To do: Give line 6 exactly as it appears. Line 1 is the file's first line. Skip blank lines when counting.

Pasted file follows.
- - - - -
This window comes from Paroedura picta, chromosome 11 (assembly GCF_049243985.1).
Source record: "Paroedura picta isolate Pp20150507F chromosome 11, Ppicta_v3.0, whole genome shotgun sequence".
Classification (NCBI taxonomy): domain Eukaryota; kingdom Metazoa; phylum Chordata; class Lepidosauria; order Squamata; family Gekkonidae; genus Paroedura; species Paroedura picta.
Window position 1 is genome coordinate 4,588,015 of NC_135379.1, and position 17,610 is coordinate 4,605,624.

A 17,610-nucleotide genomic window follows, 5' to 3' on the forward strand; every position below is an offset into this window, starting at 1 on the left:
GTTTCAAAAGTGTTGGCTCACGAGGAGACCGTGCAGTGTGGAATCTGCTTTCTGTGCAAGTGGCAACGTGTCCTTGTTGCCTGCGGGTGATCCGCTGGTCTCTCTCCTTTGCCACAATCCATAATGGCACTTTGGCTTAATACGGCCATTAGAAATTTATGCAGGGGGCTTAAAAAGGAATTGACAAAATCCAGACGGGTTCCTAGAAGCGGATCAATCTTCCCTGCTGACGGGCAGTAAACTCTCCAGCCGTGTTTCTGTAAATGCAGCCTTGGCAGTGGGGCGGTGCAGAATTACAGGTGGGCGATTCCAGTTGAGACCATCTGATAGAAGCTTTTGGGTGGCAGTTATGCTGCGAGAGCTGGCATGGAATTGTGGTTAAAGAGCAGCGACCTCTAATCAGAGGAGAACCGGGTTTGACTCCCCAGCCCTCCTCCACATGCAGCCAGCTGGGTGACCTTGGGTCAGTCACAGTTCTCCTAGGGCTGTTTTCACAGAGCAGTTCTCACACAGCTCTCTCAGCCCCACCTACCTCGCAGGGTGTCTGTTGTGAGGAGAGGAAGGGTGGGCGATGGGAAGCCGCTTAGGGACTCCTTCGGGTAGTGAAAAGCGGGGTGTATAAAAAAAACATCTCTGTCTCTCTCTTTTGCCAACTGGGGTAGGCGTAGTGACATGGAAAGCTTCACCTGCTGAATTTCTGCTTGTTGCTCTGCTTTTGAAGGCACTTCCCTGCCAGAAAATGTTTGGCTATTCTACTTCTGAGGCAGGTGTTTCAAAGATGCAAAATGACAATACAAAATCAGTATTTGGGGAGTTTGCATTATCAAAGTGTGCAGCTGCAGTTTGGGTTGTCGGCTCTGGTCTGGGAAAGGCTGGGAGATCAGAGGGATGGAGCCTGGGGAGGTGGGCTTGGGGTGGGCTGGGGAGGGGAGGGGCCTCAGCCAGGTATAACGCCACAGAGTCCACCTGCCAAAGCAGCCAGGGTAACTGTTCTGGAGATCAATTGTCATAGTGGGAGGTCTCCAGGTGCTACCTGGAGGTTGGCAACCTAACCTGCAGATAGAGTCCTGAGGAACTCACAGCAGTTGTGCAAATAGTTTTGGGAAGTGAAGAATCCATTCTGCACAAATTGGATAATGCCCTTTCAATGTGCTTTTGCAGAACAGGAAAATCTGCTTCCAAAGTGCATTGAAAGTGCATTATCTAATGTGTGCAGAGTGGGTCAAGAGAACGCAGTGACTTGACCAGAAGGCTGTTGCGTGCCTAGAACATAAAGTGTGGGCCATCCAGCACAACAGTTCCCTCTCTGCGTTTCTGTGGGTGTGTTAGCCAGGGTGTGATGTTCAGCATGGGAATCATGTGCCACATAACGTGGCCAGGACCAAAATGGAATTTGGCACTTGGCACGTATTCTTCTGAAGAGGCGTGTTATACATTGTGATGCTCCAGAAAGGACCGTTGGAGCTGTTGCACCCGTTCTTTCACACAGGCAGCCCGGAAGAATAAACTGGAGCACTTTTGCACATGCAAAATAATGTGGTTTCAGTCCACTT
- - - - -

GTTTCAAAAGTGTTGGCTCACGAGGAGACCGTGCAGTGTGGAATCTGCTTTCTGTGCAAGTGGCAACGTGTCCTTGTTGCCTGCGGGTGATCCGCTGGTCTCTCTCCTTTGCCACAATCCATAATGGCACTTTGGCTTAATACGGCCATTAGAAATTTATGCAGGGGGCTTAAAAAGGAATTGACAAAATCCAGACGGGTTCCTAGAAGCGGATCAATCTTCCCTGCTGACGGGCAGTAAACTCTCCAGCCGTGTTTCTGTAAATGCAGCCTTGGCAGTGGGGCGGTGCAGAATTACAGGTGGGCGATTCCAGTTGAGACCATCTGATAGAAGCTTTTGGGTGGCAGTTATGCTGCGAGAGCTGGCATGGAATTGTGGTTAAAGAGCAGCGACCTCTAATCAGAGGAGAACCGGGTTTGACTCCCCAGCCCTCCTCCACATGCAGCCAGCTGGGTGACCTTGGGTCAGTCACAGTTCTCCTAGGGCTGTTTTCACAGAGCAGTTCTCACACAGCTCTCTCAGCCCCACCTACCTCGCAGGGTGTCTGTTGTGAGGAGAGGAAGGGTGGGCGATGGGAAGCCGCTTAGGGACTCCTTCGGGTAGTGAAAAGCGGGGTGTATAAAAAAAACATCTCTGTCTCTCTCTTTTGCCAACTGGGGTAGGCGTAGTGACATGGAAAGCTTCACCTGCTGAATTTCTGCTTGTTGCTCTGCTTTTGAAGGCACTTCCCTGCCAGAAAATGTTTGGCTATTCTACTTCTGAGGCAGGTGTTTCAAAGATGCAAAATGACAATACAAAATCAGTATTTGGGGAGTTTGCATTATCAAAGTGTGCAGCTGCAGTTTGGGTTGTCGGCTCTGGTCTGGGAAAGGCTGGGAGATCAGAGGGATGGAGCCTGGGGAGGTGGGCTTGGGGTGGGCTGGGGAGGGGAGGGGCCTCAGCCAGGTATAACGCCACAGAGTCCACCTGCCAAAGCAGCCAGGGTAACTGTTCTGGAGATCAATTGTCATAGTGGGAGGTCTCCAGGTGCTACCTGGAGGTTGGCAACCTAACCTGCAGATAGAGTCCTGAGGAACTCACAGCAGTTGTGCAAATAGTTTTGGGAAGTGAAGAATCCATTCTGCACAAATTGGATAATGCCCTTTCAATGTGCTTTTGCAGAACAGGAAAATCTGCTTCCAAAGTGCATTGAAAGTGCATTATCTAATGTGTGCAGAGTGGGTCAAGAGAACGCAGTGACTTGACCAGAAGGCTGTTGCGTGCCTAGAACATAAAGTGTGGGCCATCCAGCACAACAGTTCCCTCTCTGCGTTTCTGTGGGTGTGTTAGCCAGGGTGTGATGTTCAGCATGGGAATCATGTGCCACATAACGTGGCCAGGACCAAAATGGAATTTGGCACTTGGCACGTATTCTTCTGAAGAGGCGTGTTATACATTGTGATGCTCCAGAAAGGACCGTTGGAGCTGTTGCACCCGTTCTTTCACACAGGCAGCCCGGAAGAATAAACTGGAGCACTTTTGCACATGCAAAATAATGTGGTTTCAGTCCACTT